A shield divided into quarters. The first and fourth quarters are red and silver (white) alternating vertical stripes. The second and third quarters are blue and silver (white) alternating horizontal wavy stripes. The quarters are divided by a gold cross that is embattled. That is, its edges are “jagged” as in the top of a traditional castle wall. Over the top of all this is a blue Maltese cross.
This is Maryborough’s coat of arms:
As you can see there are several other elements to Maryborough’s coat of arms. These elements are part of the original grant.
Some of them such as the two supporters on either side and the “ground” or compartment, they are standing on are rare in an individual’s coats of arms. They have to be granted by the sovereign.
Another element is a helmet and there are rules about what sort of helmet individuals can use. On the other hand, it does not have to be a medieval “knights” helmet. It could be a miner’s hard-hat, for instance, if appropriate.
Above the helmet is a torse or twisted piece of cloth or some other cloth buffer. On the torse sits the crest.
I bet you wondered when I was going to use that word because many of us talk about the crest as being the whole thing.
The crest can be almost anything, if appropriate and is often used as a badge by the armiger (owner of the arms).
It might serve as a monogram on clothing, a signet ring, a logo on personal stationery, or anything you desire.
In the case of Maryborough, it is the schooner “Blue Jacket”, at sea, on a circle of spiky (embattled) gold circles, with two sticks of sugar cane.
Lastly, there is the motto, beneath the shield. The motto can say almost anything and can be in any language, Klingon, if you wish.
Mottos can be tricky though because it is supposedly a statement of deeply held views and character.
Don’t give yourself a motto about bravery, if, in reality, you ascribe to the view that “He who runs away lives to fight another day.”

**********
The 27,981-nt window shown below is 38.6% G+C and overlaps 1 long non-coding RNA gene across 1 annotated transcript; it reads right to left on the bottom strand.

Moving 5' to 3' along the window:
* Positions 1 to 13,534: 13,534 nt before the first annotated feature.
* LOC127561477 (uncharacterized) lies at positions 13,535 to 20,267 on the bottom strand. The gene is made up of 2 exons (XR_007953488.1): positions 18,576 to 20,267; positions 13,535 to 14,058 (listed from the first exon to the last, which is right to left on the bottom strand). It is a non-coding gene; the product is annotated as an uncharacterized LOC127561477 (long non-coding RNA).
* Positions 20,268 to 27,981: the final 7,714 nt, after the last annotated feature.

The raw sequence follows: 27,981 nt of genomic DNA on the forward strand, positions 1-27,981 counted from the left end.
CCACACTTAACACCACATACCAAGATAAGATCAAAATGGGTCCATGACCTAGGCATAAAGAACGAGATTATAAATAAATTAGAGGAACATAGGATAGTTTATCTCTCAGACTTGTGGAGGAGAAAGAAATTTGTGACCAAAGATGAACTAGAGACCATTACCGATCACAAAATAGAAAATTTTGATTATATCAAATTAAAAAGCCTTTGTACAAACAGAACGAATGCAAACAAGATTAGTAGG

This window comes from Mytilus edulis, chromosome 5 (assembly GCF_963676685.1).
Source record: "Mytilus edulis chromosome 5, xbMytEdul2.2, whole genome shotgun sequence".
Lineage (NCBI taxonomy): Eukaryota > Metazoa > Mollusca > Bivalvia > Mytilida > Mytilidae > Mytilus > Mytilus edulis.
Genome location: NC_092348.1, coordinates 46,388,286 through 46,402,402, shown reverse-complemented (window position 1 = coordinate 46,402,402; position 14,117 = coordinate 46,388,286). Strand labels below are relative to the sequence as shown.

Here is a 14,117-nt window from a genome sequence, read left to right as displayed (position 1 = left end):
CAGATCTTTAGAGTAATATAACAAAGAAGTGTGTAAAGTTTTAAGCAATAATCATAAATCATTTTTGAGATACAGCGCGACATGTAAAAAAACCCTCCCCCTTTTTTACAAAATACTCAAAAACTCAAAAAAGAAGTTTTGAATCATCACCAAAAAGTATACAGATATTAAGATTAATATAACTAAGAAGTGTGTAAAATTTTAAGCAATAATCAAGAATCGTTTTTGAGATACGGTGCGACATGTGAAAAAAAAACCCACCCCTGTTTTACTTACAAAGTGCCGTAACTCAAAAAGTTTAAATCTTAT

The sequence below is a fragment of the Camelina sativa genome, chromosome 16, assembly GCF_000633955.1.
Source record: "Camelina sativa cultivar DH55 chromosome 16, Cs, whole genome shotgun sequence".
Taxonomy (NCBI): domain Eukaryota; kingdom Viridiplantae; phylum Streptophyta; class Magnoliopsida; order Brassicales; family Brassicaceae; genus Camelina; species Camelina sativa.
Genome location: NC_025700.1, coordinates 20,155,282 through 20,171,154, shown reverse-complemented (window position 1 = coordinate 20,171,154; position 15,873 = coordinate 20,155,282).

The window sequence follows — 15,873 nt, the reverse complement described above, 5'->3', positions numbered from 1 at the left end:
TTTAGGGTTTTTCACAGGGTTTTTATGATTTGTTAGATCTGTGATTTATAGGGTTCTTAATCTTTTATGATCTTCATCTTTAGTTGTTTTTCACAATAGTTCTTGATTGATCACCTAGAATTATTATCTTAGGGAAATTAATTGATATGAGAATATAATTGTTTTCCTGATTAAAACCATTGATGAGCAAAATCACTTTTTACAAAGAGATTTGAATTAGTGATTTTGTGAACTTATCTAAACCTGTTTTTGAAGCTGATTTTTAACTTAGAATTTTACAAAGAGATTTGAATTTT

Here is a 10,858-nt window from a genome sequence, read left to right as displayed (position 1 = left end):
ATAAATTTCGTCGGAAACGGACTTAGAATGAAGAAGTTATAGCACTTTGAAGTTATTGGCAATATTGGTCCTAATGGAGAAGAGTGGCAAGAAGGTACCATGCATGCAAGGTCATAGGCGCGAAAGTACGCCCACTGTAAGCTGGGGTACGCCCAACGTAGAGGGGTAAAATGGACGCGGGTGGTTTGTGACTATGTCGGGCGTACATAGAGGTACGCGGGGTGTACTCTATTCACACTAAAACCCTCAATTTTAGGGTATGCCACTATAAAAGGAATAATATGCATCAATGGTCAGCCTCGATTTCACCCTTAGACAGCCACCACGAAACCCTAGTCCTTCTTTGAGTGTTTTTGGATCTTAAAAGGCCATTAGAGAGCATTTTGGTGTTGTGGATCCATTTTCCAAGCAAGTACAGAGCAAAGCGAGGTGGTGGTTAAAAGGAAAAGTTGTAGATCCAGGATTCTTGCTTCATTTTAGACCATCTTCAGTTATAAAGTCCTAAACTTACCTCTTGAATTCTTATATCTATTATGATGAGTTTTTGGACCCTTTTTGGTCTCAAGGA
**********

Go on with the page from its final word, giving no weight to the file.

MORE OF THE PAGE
Maryborough’s motto is Latin and it means: Faith, Strength and Courage
Maryborough received a badge when these arms were granted and this is it:
The badge repeats the colours and symbols of the arms.
Granted, I hear you ask. Yes, granted!
In Australia “official” coats of arms are granted by a British College of Arms.
The gentlemen responsible for the design and grant of the arms to Maryborough were:
Sir Alexander Colin Cole, Knight Commander of the Royal Victorian Order, upon whom has been conferred the Territorial Decoration, Garter Principal King of Arms, Sir Anthony Richard Wagner, Knight Commander of the Most Honourable Order of the Bath, Knight Commander of the Royal Victorian Order, Clarenceux King of Arms and John Philip Brooke Brooke-Little, Esquire, Commander of the Royal Victorian Order, Norroy and Ulster, King of Arms.
Make your own coat of arms
Municipal coats of arms can be fun to look for, and they can also be a great way to learn more about the places you visit.
If you’re feeling creative, there’s no reason why you can’t come up with your own arms for yourself or your town or city.
Just make sure you follow all the “rules”. After all, you wouldn’t want to get in trouble with the arms authorities!